Saturday night I was chilling backstage of Tinker’s in the tiny dressing room around twelve-thirty when a lanky blond gal clad only in a silk robe entered and sat in front of the mirror.

“Hi, I’m Gloria,” she said.

“I’m Armond,” introducing myself.

“Y’all in the band?”

“For a few days.”

“Wanna do a line?” she asked spilling white chunks onto a pocket mirror that she placed carefully onto the dressing table.

“Sure ‘nuff,” I replied. I had no idea what the white powder was, but I would have said yes to anything this beauty asked of me.

She deftly chopped the chunks into a fine powder and carefully portioned out eight even lines.

“This coke just came off a boat from Columbia this afternoon. S’pozed to be pure shit. We’ll see,” she said as she rolled up a dollar bill. Snorting loudly, she rode half of one line up her left nostril, rubbed it, and then finished off the line with her right nostril. “Ear,” she handed the rolled bill to me.

I had heard of coke but this my first experience with it. Cocaine was one of the drugs they warned us about in Health Class. Just like marijuana it would lead to ruin and death. Right and masturbation was supposed to make me go blind. I mimicked Gloria’s actions by clamping one finger to close my right nostril, jamming the dollar bill up the left, and snorting in.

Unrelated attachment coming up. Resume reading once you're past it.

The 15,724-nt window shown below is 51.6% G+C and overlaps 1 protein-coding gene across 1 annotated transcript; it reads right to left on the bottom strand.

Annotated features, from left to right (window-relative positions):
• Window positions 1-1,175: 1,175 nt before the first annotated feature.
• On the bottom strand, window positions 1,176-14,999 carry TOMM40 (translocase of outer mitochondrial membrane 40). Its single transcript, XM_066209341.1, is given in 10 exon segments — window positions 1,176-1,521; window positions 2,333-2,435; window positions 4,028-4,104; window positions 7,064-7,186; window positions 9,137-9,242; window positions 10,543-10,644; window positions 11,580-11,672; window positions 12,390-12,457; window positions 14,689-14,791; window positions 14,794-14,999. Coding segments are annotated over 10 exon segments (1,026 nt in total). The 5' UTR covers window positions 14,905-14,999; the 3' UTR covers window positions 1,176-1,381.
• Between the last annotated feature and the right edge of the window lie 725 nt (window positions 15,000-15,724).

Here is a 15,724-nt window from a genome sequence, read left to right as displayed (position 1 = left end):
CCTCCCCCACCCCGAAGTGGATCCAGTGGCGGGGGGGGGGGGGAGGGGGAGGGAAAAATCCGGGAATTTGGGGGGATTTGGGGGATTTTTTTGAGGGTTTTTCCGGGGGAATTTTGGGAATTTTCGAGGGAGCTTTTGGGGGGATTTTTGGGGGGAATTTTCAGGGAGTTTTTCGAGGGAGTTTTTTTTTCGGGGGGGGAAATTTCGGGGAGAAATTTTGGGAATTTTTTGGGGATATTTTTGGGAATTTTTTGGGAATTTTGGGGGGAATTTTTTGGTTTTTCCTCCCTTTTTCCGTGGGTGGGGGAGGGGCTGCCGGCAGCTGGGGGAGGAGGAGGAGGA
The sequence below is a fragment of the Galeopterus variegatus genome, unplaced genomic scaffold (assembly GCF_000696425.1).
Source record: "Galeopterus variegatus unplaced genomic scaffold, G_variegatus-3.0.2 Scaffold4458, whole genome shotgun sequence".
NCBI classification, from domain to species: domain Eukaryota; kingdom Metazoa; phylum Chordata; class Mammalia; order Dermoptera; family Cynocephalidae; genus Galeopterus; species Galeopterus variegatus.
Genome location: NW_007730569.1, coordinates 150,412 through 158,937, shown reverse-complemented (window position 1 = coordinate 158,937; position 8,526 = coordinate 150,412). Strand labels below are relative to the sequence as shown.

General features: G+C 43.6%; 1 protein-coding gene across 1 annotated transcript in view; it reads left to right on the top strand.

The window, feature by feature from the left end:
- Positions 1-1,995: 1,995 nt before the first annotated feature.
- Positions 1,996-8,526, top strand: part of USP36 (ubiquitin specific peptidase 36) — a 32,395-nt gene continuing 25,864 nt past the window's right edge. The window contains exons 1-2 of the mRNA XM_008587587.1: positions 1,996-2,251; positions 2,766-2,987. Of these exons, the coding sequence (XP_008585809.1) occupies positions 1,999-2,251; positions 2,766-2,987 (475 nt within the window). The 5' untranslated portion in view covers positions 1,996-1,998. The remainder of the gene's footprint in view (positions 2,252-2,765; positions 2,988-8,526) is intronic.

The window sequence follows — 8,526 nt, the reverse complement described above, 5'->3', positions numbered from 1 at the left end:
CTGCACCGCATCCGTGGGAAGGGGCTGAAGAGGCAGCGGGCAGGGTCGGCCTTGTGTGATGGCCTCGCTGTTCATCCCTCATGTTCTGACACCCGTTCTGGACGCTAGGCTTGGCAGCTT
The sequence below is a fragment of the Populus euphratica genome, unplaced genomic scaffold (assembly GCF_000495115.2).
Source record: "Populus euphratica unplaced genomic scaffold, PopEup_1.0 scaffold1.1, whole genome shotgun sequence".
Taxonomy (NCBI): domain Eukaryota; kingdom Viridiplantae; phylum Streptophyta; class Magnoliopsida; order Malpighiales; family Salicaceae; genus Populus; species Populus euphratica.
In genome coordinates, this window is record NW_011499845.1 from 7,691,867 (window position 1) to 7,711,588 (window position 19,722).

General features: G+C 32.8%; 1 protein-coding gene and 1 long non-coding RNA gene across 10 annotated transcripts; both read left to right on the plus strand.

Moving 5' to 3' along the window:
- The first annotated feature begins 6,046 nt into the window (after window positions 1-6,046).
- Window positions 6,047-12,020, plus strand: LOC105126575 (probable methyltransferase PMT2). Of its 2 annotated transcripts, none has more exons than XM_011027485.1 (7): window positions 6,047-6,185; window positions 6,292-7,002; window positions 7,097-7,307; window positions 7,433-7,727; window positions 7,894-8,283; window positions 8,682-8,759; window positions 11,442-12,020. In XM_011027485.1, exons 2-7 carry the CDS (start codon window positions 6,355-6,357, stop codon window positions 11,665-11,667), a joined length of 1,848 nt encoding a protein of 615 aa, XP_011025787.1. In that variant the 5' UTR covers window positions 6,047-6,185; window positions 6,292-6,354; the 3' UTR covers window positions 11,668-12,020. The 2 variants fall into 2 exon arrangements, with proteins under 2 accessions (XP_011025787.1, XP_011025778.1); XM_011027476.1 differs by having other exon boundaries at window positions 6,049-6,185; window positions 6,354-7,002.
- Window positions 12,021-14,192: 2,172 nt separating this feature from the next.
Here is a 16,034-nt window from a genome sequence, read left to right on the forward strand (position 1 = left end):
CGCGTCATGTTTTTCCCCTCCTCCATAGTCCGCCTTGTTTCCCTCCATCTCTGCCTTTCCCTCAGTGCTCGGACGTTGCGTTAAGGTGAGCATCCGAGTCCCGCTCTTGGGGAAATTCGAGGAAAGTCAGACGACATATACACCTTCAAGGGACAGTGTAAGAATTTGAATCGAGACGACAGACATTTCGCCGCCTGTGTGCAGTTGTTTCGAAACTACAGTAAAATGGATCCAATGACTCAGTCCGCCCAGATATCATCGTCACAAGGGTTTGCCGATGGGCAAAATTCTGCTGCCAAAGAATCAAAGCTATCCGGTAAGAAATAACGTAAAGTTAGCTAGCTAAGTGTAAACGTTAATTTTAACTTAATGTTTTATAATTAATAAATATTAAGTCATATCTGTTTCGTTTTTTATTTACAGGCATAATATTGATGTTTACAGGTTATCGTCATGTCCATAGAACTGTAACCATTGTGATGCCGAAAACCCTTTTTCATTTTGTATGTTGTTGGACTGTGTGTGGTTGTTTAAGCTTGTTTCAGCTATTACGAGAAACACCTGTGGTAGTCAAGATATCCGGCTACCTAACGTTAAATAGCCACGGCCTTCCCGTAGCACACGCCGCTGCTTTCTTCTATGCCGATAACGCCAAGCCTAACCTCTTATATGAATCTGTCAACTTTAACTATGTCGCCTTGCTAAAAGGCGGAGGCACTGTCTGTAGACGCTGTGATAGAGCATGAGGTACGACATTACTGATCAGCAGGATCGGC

Ouch! That shit burned. My eyes began watering as I rubbed the left nostril as Gloria had done. I snorted the rest of the line so that both nostrils burned and eyes watered. I mopped the remainder up with my finger and rubbed it on my gums, again in mimicry. The effect was nearly immediate. I felt great, euphoric, strong, powerful, and horny.

Gloria had been circling her head around, snorting several more times in quick succession to drive the coke farther into her nose and brain. She went down for another line, then handed me the bill again. I complied. I was ready to feel even better.

Gloria tilted back in the chair propping one leg on the dressing table. Her robe top fell open exposing a perfect set of small boobs. Below, I could see all the way up to her fuzzy box. I recalled a bet that Ted had made with Tim one night, “I’ll bet you a five-spot that the carpet don’t match the drapes.” I sort of understood due to the context of their conversation, but now I totally got it. The carpet did indeed match the drapes on this girl.

She started rubbing her thighs with her hands. “Man, I feel so… alive,” she announced as she rubbed her box directly with ornately painted fingers while making an “mmmmmmmmmm” sound from deep within.

“Lick me,” she said abruptly.

Ever obedient to females, I leaned over and began licking her left nipple, but apparently that wasn’t what she meant.

“Eat me,” she commanded, grabbing my head with both hands and pushing it down toward her pubic mound.

Lick what? My mind asked. There? No, not there. Eeewww. That’s where she pees from. I had only read about this part of sex in a couple of poorly written trash novels that we stole one night from a car outside a bowling alley. She can’t possibly be asking me to… No more time to wonder, think, or waver, as she thrust my face into position. Man was this ever going to be disgusting, my brain screamed. But it was too late, I dove in. There wasn’t anything I wouldn’t do for this beauty, even that. It was exceptionally weird for about the first twenty seconds, but it didn’t taste as bad as I had expected and my objections were quickly replaced by the moans of pleasure she was emitting.